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Two Exceptional State Parks

One of the best places to discover the diverse ecosystem of the Upper Keys is its most famous park, John Pennekamp Coral Reef State Park, located on U.S. 1 at MM 102.5, in Key Largo (tel. 305/451-6300; www.pennekamppark.com). Named for a former Miami Herald editor and conservationist, the 188-square-mile park is the nation's first undersea preserve: It's a sanctuary for part of the only living coral reef in the continental United States. The original plans for Everglades National Park included this part of the reef within its boundaries, but opposition from local homeowners made its inclusion politically impossible.

Because the water is extremely shallow, the 40 species of coral and more than 650 species of fish here are accessible to divers, snorkelers, and glass-bottom boat passengers. To experience this park, visitors must get in the water -- you can't see the reef from the shore. Your first stop should be the visitor center, which has a mammoth 30,000-gallon saltwater aquarium that re-creates a reef ecosystem. At the adjacent dive shop, you can rent snorkeling and diving equipment and join one of the boat trips that depart for the reef throughout the day. Visitors can also rent motorboats, sailboats, sailboards, and canoes. The 2 1/2-hour glass-bottom boat tour is the best way to see the coral reefs if you don't want to get wet. Watch for the lobsters and other sea life residing in the fairly shallow ridge walls beneath the coastal waters. Remember: These are protected waters, so you can't remove anything from them.

Canoeing around the park's narrow mangrove channels and tidal creeks is also popular. You can go on your own in a rented canoe or, in winter, sign up for a tour led by a local naturalist. Hikers have two short trails from which to choose: a boardwalk through the mangroves, and a dirt trail through a tropical hardwood hammock. Ranger-led walks are usually scheduled daily from the end of November to April. Call tel. 305/451-1202 for schedule information and reservations.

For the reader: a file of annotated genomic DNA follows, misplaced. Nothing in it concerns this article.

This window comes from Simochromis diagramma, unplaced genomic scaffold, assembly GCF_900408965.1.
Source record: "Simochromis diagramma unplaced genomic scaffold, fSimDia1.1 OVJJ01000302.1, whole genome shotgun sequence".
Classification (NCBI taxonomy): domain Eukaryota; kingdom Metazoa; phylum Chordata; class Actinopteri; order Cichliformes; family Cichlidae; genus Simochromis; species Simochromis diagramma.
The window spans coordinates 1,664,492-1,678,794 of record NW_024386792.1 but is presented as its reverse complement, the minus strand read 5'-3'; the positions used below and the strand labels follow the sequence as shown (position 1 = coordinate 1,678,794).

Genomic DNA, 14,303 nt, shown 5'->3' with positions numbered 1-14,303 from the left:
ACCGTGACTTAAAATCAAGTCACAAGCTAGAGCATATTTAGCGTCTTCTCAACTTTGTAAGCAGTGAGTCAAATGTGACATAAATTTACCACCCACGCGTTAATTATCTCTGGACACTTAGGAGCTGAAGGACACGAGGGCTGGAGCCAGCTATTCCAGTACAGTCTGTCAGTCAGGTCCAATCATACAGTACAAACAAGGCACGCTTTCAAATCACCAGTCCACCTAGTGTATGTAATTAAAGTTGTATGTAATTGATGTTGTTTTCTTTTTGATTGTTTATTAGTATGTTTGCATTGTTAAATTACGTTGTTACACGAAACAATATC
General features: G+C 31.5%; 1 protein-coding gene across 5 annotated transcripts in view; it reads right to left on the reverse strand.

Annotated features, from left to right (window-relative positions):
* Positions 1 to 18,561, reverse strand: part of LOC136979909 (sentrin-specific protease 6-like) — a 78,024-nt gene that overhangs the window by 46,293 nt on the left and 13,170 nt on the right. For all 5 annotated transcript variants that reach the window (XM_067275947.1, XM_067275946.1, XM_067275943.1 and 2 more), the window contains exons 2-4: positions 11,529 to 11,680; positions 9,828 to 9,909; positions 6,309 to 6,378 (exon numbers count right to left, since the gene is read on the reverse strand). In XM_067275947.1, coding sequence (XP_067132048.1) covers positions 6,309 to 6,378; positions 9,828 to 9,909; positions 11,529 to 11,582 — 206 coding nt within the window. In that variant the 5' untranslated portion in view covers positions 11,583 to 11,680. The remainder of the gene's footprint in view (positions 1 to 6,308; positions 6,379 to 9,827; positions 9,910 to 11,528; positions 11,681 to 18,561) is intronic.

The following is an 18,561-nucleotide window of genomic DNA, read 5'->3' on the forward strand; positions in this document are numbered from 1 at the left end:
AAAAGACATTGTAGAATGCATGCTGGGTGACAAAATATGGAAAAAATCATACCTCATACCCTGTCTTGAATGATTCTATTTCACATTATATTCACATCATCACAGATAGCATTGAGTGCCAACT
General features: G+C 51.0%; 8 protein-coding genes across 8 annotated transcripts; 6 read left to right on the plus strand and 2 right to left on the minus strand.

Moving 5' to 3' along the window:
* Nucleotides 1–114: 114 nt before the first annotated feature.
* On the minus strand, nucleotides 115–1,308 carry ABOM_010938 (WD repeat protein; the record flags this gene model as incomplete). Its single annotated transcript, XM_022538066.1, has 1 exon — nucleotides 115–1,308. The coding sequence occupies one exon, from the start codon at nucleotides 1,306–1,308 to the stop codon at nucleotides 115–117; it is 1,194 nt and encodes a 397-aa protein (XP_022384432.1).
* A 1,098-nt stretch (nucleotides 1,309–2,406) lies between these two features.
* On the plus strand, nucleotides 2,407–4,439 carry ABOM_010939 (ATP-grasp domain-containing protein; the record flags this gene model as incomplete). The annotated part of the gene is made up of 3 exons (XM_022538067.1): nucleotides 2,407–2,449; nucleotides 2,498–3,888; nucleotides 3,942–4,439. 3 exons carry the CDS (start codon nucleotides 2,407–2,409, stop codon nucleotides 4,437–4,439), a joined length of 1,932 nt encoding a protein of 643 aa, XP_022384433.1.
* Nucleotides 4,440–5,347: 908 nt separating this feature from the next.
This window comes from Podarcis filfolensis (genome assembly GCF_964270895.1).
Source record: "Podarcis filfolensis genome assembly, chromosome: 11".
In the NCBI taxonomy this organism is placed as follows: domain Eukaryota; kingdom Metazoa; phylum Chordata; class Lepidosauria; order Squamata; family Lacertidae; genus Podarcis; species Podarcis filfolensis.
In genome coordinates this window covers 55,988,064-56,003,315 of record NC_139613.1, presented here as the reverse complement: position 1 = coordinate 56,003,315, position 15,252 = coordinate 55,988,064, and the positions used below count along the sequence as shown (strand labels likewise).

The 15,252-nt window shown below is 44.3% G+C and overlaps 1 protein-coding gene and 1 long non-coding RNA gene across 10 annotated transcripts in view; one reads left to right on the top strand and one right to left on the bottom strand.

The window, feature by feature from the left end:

Park admission is $8 per vehicle of two to eight passengers, $4 for single driver, $2 for pedestrians and bicyclists, plus a 50¢ Monroe County surcharge per person. On busy weekends, there's often a line of cars waiting to get into the park. On your way in, ask the ranger for a map. Glass-bottom boat tours cost $24 for adults and $17 for children 11 and under. Tours depart three times daily, at 9:15am, 12:15pm, and 3pm. Snorkeling tours are $23 for adults and $25 for children 17 and under; masks, fins, and snorkels cost $7 and the snorkel is yours to keep. Canoes rent for $12 per hour; kayaks are $12 per hour for a single, $17 per hour for a double. For experienced boaters only, four different sizes of reef boats (powerboats) rent for $160 to $210 for 4 hours, and $259 to $359 for a full day; call tel. 305/451-6325 for information. A minimum $400 deposit (or more, depending on boat size) is required. The park's boat-rental office is open daily from 8am to 5pm (last boat rented at 3pm); phone for tour and dive times. Reservations are recommended for all of the above. Also see below for more options on diving, fishing, and snorkeling off these reefs.

Long Key State Recreation Area, U.S. 1 at MM 68, Long Key (tel. 305/664-4815; www.abfla.com/parks/longkey/longkey.html), is one of the best places in the Middle Keys for hiking, camping, snorkeling, and canoeing. This 965-acre site is situated atop the remains of an ancient coral reef. At the entrance gate, ask for a free flyer describing the local trails and wildlife.

Three nature trails can be explored via foot or canoe. The Golden Orb Trail is a 40-minute walk through mostly plants; the Layton Trail is a 15-minute walk along the bay; and the Long Key Canoe Trail glides along a shallow-water lagoon. The excellent 1.5-mile canoe trail is short and sweet, allowing visitors to loop around the mangroves in about an hour. Long Key is also a great spot to stop for a picnic if you get hungry on your way to Key West. Campsites are available along the Atlantic Ocean. The swimming and saltwater fishing (license required) are top-notch here, as is the snorkeling, which is shallow and on the shoreline of the Atlantic. For novices, educational programs on the aforementioned are available, too.

Railroad builder Henry Flagler created the Long Key Fishing Club here in 1906, and the waters surrounding the park are still popular with game fishers. In summer, sea turtles lumber onto the protected coast to lay their eggs. Educational programs are available to view this phenomenon.

Admission is $5 per car of two to eight people, $4 single-occupant vehicle, $2 pedestrian or bicyclist, plus 50¢ per person Monroe County Surcharge (except for the Layton Trail, which is free). The recreation area is open daily from 8am to sunset. You can rent canoes at the trail head for about $5 per hour or $10 a day. The nearest place to rent snorkel equipment is Holiday Isle, 84001 U.S. 1, Islamorada (tel. 800/327-7070).

Note: This information was accurate when it was published, but can change without notice. Please be sure to confirm all rates and details directly with the companies in question before planning your trip.